PS: Have you looked at the GRE page in a while? Look at the paragraph named "What's in a GRE?". The list almost killed me. PPS: Apple has already given you a message - KHTML is smaller and easier to integrate. And it does almost everything Gecko does, so go figure. It it's not the time to re-think, when is it then?
#90 Re: Let me put it straight....
Sunday February 9th, 2003 9:54 PM
> The list almost killed me
Which part of it killed you?
> KHTML is smaller and easier to integrate. And it does almost everything Gecko does
It's a well known fact that the first 80% of the desired functionality come much more easily than the remaining 20%. Here's a typical example. Both Mozilla and Safari load web pages over HTTP. Mozilla uses necko, Safari uses the OSX system libraries. This means that Safari suffers from things like lack of support for persistent connections that make Mozilla much faster at loading things that are not in the browser cache over a real-life (56k modem) connection. Yes, we pay some footprint cost for our own XP network library. But we get lots of functionality out of it that is not avaiable in the system libraries (even on OS X, which has by far the best built-in networking API of the platforms Mozilla runs on).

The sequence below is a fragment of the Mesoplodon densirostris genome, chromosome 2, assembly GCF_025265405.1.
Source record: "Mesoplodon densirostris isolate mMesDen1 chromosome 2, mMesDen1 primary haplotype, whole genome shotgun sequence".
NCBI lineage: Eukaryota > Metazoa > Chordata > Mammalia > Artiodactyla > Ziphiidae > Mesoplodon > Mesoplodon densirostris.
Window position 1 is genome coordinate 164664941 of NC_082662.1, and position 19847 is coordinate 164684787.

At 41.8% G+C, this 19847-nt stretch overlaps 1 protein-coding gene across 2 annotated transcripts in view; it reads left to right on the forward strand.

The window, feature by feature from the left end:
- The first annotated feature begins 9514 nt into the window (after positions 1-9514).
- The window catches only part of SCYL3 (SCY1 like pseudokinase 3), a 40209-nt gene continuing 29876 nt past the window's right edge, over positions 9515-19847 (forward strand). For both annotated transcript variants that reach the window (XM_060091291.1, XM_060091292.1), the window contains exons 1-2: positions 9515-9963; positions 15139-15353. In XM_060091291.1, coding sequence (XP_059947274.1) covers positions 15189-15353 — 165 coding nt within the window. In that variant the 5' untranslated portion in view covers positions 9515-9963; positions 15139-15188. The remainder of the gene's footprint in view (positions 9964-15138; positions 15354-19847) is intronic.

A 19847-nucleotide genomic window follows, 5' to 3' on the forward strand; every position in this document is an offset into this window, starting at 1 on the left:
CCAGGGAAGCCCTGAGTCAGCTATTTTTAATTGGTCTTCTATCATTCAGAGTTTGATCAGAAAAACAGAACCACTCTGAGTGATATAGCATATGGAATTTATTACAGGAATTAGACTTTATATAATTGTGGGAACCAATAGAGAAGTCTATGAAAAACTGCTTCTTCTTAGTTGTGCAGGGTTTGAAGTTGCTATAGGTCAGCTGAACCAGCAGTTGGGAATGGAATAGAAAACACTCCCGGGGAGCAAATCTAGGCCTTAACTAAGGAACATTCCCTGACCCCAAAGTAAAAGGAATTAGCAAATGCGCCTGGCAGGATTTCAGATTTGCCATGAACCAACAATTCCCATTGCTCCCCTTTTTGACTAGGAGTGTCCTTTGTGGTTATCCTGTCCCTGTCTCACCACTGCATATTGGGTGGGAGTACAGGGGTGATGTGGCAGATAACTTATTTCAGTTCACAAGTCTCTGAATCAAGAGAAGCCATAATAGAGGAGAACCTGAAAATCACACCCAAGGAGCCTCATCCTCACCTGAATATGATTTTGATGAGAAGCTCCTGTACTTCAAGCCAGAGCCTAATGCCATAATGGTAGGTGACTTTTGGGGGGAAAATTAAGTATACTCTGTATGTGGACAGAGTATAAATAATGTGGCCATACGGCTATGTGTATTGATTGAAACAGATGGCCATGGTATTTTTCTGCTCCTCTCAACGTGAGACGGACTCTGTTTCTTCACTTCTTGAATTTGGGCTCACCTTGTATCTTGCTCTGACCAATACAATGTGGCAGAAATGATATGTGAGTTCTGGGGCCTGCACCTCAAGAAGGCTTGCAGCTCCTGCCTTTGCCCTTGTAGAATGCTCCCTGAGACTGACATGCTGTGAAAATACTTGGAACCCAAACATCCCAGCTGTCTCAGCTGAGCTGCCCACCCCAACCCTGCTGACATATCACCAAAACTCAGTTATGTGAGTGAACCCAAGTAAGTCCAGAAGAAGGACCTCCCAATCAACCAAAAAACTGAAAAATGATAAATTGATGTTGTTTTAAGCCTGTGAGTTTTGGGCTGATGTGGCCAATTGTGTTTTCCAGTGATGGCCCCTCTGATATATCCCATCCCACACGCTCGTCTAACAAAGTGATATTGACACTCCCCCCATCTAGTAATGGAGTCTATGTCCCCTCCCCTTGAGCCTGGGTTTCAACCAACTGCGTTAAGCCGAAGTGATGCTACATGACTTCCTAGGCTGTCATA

I am quite interested to see how things go in the next few years as Mozilla gets the message and slims down and simplifies while KHTML bulks up as it tries to deal with the web that's out there.
I agree. Mozilla would be much better off if Mozilla.org were nothing more than Phoenix/Chimera. Minotaur is a good start. It just needs to get it's own domain name, own server, own bug tracker, etc. Same with news, compose and chat (although I think chat resources are better allocated to Jabber).
#80 How about working bugs by the # of votes
by kberk <email@example.com>
Sunday February 9th, 2003 4:23 PM
There are plenty of suggestions waiting to be read by looking at what people are most insterested in. Bugzilla is a great source for ideas.
#83 Re: How about working bugs by the # of votes
Sunday February 9th, 2003 5:21 PM
That would direct developer time disproportionately towards UI features, many of them somewhat superfluous... Name 5 important layout architecture bugs that have _any_ votes? Same for the network library?
#89 Re: How about working bugs by the # of votes
Sunday February 9th, 2003 9:12 PM